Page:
Human Resources: the Cinderella of Health Sector Reform in Latin America

This article discusses the reasons that led health workers to oppose reform; the institutional and legal constraints to implementing reform as originally designed; the mismatch between the types of personnel needed for reform and the availability of professionals; the deficiencies of the reform implementation process; and the regulatory weaknesses of the region. The discussion presents workforce strategies that the reforms could have included to achieve the intended goals, and the need to take into account the values and political realities of the countries. [from abstract]

TEHIP "Interventions": An Overview

TEHIP (Tanzania Essential Human Interventions Project) was designed to test how and to what extent evidence can guide decentralized planning of the health sector at District level. From the outset, the evidence set included burden of disease, cost effectiveness, health system capacity, and community voice. The Burden of Disease Tool and the Community Voice Tool have been developed as planned. The Cost-Effectiveness Tool has been designed but left on the shelf due to the need to introduce some new precursor tools that had not been foreseen. These include the District Cost Information Tool, the District Health Expenditure Mapping Tool (both of which have been developed and applied) and a District Intervention Coverage Tool that is under development. Also, for the health system capacity, a number of innovations and new tools have evolved including the District Integrated Management Tool, the District Health Mapping Tool, The Community Ownership Strategy, and Strengthening Health Management and Administration. All together, these tools and strategies can be seen as major “interventions” into the capacities of the TEHIP supported districts and must be understood in that sense when comparing the performance of such districts with those with conventional approaches to planning and resource allocation.

Decentralized Delivery of Primary Health Services in Nigeria: Survey Evidence from the States of Lagos and Kogi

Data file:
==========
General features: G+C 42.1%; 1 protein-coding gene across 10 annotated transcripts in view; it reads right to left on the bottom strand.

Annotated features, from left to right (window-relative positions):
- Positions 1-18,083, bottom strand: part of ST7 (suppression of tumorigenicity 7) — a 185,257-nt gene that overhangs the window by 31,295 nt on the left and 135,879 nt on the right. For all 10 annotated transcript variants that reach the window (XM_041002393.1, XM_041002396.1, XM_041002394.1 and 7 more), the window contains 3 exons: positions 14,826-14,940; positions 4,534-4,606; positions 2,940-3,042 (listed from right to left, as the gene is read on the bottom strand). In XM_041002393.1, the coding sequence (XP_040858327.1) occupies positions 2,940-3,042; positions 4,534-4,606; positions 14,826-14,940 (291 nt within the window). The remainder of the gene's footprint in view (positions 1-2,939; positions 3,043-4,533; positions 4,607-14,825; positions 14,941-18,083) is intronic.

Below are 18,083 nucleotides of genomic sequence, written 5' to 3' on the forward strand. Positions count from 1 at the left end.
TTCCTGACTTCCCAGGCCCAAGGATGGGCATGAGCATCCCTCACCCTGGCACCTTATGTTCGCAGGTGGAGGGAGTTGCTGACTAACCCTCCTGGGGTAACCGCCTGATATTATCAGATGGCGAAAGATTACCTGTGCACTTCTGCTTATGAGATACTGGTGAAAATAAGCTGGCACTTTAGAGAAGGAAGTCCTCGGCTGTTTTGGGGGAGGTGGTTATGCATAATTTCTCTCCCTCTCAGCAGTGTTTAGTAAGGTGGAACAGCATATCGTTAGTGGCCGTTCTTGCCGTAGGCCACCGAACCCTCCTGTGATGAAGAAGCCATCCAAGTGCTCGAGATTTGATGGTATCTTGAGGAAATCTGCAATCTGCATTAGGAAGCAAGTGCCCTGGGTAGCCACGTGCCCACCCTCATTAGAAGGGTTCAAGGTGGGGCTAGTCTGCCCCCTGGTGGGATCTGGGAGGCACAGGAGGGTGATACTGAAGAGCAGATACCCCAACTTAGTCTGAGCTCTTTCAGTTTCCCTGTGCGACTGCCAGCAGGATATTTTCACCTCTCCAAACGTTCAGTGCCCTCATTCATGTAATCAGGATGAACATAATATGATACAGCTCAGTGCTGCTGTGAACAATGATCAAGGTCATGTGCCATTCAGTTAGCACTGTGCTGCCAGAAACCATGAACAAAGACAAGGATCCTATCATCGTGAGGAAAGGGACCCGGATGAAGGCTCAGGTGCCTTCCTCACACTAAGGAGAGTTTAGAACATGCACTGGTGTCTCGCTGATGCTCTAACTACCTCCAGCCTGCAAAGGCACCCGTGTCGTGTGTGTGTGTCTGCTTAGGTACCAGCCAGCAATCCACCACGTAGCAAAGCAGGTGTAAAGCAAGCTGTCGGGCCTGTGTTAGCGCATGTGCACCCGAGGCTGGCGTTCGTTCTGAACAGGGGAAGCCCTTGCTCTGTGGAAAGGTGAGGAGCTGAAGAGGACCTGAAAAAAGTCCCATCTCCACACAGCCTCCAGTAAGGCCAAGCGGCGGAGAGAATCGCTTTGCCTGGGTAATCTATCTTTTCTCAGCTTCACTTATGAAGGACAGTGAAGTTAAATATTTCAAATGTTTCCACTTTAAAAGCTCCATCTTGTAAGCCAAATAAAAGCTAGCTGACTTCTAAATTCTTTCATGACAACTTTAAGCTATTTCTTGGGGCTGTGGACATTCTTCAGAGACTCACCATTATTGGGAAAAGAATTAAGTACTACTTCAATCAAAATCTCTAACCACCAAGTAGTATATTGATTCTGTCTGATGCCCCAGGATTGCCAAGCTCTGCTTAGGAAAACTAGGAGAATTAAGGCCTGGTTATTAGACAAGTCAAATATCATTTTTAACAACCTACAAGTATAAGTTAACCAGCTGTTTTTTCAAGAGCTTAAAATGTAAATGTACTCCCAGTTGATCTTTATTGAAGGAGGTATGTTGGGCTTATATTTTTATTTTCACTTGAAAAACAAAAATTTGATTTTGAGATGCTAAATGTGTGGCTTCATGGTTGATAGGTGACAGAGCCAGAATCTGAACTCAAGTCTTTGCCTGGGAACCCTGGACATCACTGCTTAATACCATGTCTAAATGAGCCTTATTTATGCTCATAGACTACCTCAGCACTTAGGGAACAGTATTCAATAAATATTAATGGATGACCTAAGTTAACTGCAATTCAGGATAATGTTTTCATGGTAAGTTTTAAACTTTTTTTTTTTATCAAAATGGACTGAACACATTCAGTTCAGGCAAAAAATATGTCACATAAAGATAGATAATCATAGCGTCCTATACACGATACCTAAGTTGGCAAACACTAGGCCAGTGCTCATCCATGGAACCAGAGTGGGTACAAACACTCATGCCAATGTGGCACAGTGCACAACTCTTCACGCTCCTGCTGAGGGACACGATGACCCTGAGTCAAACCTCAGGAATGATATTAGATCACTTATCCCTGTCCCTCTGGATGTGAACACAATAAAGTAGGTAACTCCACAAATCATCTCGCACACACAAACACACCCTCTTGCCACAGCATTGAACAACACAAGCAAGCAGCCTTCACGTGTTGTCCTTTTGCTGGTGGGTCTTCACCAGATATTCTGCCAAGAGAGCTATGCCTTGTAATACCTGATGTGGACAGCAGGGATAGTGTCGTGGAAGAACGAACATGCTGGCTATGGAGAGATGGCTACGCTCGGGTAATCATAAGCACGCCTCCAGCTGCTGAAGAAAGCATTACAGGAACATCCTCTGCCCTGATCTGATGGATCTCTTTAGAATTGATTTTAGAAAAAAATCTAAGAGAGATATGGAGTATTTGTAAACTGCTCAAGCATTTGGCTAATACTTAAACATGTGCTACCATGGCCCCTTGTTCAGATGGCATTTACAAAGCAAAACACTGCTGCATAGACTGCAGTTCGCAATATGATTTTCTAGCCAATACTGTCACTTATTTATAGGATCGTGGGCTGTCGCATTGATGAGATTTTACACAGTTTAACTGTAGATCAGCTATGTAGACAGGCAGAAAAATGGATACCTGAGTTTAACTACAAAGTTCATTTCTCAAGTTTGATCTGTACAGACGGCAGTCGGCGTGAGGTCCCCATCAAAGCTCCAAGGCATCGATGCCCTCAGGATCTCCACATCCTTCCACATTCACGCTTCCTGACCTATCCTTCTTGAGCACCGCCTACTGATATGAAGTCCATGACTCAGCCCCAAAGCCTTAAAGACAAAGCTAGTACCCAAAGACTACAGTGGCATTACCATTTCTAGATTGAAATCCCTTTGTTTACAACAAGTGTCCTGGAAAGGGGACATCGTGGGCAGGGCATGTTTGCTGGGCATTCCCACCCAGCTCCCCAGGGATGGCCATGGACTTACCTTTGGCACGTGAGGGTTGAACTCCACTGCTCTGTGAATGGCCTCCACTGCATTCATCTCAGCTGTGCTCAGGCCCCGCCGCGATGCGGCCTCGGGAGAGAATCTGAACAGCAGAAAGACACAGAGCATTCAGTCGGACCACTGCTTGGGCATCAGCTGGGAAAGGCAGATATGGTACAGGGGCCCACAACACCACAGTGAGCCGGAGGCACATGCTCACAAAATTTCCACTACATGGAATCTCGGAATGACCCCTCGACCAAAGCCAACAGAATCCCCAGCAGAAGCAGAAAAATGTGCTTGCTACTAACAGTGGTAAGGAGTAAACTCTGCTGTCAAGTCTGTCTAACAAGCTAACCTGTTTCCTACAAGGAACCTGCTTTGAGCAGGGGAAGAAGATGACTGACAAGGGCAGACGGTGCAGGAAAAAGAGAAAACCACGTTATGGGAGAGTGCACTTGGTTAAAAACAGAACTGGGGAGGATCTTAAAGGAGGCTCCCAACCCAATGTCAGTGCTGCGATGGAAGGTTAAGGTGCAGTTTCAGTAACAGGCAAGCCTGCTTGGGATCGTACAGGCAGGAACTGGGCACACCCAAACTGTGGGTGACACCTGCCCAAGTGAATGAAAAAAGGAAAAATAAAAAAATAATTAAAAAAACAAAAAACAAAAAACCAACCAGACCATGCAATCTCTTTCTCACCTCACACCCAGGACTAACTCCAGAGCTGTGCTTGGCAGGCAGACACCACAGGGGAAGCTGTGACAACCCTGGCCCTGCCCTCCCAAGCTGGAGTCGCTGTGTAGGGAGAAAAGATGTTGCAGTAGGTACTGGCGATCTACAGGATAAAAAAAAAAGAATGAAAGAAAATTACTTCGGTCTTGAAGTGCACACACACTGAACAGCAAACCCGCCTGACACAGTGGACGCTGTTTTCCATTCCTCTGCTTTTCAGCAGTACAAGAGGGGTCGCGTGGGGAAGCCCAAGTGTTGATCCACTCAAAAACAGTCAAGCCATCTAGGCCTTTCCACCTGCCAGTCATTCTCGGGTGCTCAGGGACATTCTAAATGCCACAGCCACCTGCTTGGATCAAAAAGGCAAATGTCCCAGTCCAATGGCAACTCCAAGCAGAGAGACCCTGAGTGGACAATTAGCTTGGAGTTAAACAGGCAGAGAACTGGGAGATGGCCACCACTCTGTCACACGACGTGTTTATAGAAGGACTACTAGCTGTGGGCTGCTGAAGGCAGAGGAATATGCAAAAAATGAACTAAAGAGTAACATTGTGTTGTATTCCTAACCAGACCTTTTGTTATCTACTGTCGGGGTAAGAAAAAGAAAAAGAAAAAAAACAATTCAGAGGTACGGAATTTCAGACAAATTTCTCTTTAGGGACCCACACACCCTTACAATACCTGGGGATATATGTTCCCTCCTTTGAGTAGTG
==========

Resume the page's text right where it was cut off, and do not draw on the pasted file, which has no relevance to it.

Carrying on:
This report presents findings from a survey of 252 primary health facilities and 30 local governments carried out in the states of Kogi and Lagos in Nigeria in the latter part of 2002. Nigeria is one of the few countries in the developing world to systematically decentralize the delivery of basic health and education services to locally elected governments. Its health policy has also been guided by the Bamako Initiative to encourage and sustain community participation in primary health care services. The survey data provide systematic evidence on how these institutions of decentralization are functioning at the level local—governments and community based organizations—to deliver primary health service.

Health Facility Committees: The Governance Issue

This is the fourth of a series of policy briefs produced by the Community Health Department of the Aga Khan Health Service in Kenya. It focuses on a number of issues related to the management of health facilities: the rational for decentralisation of health services, the role of the community in the management of health facilities, the membership of local management committees, selection criteria and, finally, the involvement of local politicians.

These briefs are primarily intended for directors and managers of community-based health care programmes — whether working within ministries of health, international donor agencies or non-government organisations.